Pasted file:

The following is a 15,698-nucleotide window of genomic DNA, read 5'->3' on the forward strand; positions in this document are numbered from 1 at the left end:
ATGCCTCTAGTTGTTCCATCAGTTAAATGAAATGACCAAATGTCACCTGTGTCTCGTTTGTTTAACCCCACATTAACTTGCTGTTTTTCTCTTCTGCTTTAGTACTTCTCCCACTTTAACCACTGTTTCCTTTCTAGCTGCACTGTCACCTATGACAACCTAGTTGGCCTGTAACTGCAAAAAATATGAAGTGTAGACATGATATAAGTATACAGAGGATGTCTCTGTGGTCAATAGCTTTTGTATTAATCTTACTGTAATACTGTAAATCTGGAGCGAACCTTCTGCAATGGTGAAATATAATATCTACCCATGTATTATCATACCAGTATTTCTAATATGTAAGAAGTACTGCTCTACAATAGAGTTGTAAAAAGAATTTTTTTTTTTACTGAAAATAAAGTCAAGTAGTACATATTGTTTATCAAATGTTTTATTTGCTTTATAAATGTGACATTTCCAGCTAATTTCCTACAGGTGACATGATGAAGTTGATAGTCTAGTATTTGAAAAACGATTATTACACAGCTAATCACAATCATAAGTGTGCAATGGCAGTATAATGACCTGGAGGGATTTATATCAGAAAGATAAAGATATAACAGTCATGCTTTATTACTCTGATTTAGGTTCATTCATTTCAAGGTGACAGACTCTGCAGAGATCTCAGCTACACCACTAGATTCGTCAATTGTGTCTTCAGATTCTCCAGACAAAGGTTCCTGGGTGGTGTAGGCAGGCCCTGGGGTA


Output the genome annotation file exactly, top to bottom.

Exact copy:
The following is a 15,698-nucleotide window of genomic DNA, read 5'->3' on the forward strand; positions in this document are numbered from 1 at the left end:
ATGCCTCTAGTTGTTCCATCAGTTAAATGAAATGACCAAATGTCACCTGTGTCTCGTTTGTTTAACCCCACATTAACTTGCTGTTTTTCTCTTCTGCTTTAGTACTTCTCCCACTTTAACCACTGTTTCCTTTCTAGCTGCACTGTCACCTATGACAACCTAGTTGGCCTGTAACTGCAAAAAATATGAAGTGTAGACATGATATAAGTATACAGAGGATGTCTCTGTGGTCAATAGCTTTTGTATTAATCTTACTGTAATACTGTAAATCTGGAGCGAACCTTCTGCAATGGTGAAATATAATATCTACCCATGTATTATCATACCAGTATTTCTAATATGTAAGAAGTACTGCTCTACAATAGAGTTGTAAAAAGAATTTTTTTTTTTACTGAAAATAAAGTCAAGTAGTACATATTGTTTATCAAATGTTTTATTTGCTTTATAAATGTGACATTTCCAGCTAATTTCCTACAGGTGACATGATGAAGTTGATAGTCTAGTATTTGAAAAACGATTATTACACAGCTAATCACAATCATAAGTGTGCAATGGCAGTATAATGACCTGGAGGGATTTATATCAGAAAGATAAAGATATAACAGTCATGCTTTATTACTCTGATTTAGGTTCATTCATTTCAAGGTGACAGACTCTGCAGAGATCTCAGCTACACCACTAGATTCGTCAATTGTGTCTTCAGATTCTCCAGACAAAGGTTCCTGGGTGGTGTAGGCAGGCCCTGGGGTA